"Given that the earth's resources are finite, and most people's money is also finite, isn't it better and more ecological to make great sound decisions on what to buy and maximise your money as well as not creating more landfill buy buying the badly made, or just the clothes that aren't really you?"
Also, thanks for linking back to the "It'll do" post. I missed that one, and making do with so-so clothes is my #1 wardrobe problem. I buy dull-but-serviceable clothes, and am then surprised when everything in my closet is boring and not really me. Sheesh!
Very well said.
So well said. I am so surprised how little I shop at junk food clothing stores since I hired a stylist to audit my closet and help me pair outfits in my closet. I know more about what works for me. I've still made mistakes, but a lot less of the time. A list of what I need helps me from buying junk food (just like when you go grocery shopping with a list).
Very helpful post. I find that very often I buy "junk" clothes just because I feel compelled to buy something to justify each shopping trip. Just so it wont feel like I've wasted my time. I'm beginning to realize that buying something I dont love is a waste of time and money.
Love the topic!
I don't think I do much junk shopping. Your advice to ask: Would you buy it if it was full price? and my minimalistic outlook keeps me from it.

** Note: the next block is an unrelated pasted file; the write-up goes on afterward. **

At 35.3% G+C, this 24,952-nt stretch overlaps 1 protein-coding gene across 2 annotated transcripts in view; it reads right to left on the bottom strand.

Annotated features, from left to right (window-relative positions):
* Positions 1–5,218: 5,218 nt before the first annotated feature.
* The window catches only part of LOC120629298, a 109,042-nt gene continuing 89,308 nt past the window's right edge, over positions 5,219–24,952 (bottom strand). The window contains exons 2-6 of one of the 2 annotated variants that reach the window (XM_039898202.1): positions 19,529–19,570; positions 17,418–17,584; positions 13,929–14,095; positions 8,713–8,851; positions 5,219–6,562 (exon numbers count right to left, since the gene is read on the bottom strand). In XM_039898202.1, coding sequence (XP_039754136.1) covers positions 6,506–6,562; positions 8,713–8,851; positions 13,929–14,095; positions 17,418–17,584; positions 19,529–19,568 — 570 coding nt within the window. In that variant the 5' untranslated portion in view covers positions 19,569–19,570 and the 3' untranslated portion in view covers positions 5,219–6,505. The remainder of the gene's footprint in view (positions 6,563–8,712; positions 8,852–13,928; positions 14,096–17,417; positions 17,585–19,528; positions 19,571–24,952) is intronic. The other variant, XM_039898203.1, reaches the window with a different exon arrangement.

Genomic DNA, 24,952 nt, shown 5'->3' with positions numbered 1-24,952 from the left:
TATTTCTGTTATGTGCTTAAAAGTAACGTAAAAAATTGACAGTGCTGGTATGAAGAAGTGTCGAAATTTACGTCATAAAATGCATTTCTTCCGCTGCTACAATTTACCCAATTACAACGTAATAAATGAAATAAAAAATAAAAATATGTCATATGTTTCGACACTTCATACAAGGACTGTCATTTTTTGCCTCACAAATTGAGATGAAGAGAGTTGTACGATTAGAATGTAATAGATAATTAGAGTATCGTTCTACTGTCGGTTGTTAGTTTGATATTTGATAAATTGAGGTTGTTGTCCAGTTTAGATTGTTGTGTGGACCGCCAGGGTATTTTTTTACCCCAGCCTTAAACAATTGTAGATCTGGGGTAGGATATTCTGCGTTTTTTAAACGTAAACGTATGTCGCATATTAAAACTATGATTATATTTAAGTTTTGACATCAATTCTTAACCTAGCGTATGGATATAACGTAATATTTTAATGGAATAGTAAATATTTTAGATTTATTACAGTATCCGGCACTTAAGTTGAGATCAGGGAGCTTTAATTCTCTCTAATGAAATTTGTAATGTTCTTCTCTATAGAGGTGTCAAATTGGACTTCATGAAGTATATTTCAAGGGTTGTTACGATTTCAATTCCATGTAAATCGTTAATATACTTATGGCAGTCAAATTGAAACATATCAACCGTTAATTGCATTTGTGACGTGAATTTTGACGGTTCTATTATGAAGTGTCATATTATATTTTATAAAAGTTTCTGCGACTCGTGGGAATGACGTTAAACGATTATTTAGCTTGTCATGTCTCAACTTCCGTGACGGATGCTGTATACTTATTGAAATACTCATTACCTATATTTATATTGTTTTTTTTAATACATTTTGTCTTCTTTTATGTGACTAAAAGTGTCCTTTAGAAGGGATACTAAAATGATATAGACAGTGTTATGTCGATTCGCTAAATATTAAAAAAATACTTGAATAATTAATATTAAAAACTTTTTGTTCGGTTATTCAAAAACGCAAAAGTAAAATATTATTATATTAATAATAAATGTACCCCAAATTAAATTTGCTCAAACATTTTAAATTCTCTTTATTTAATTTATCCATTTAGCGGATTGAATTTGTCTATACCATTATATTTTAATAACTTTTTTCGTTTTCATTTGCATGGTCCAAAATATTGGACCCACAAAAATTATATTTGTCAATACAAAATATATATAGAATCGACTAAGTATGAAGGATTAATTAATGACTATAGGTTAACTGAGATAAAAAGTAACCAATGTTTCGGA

When I am just craving a new color, I go for a scarf (ideally used) or a tank-top. I don't think this is junk shopping, since I truly enjoy a variety of colors and exploring new ones.
I like the HALT thing, never heard of it. I will start asking myself if I am Hungry, Angry, Lonely or Tired.
– tall & slim anon
P.S. I find shopping in my own closet a great soothing activity. Not ideal, but better than junk shopping or snacking. And I usually come up with new combinations!
– tall & slim anon
You have forgotten one aspect. I buy junk t-shirts, because the more expensive ones are often not better made. It is nearly impossible to find a nice, good made t-shirt in nice cotton. The same is true for shoes, bags and a lot of other stuff. I mean well made, not designer expensive. There is some upscale Walmart where I live, there are actually two chains. They have really nice thick bio cotton, fair-trade shirts, unfortunately they are also so conservative in color and cut and so basic that there is not much too choose from.
Great post, Imogen.
I have noticed a real difference in my closet since I for-the-most-part stopped settling.
I think the hardest habit for me to break was the one of leaving with something vs nothing. Given the time invested, walking out empty-handed felt like defeat, so I'd often buy something, no matter how small.
[Second-hardest: leaving a not-that-great sale item behind because I liked the price. If only a great price automatically made one look good!]
Now it (usually!) feels good to leave the way I came in if nothing works, and I can (usually!) leave in peace.
I find when I am looking for something very specific, though, I get het up when I can't find it and am more likely to want a substitute "trophy." I'm in that place right now, actually, and grrrrr.
Which brings us back to the AA rules. 😉
Brilliant! Love this post!! I was a junk-clothing buyer when I thought quantity would be more fun than quality. Realizing that quality fit, looked, and lasted so much better than junk helped me change that outlook once and for all.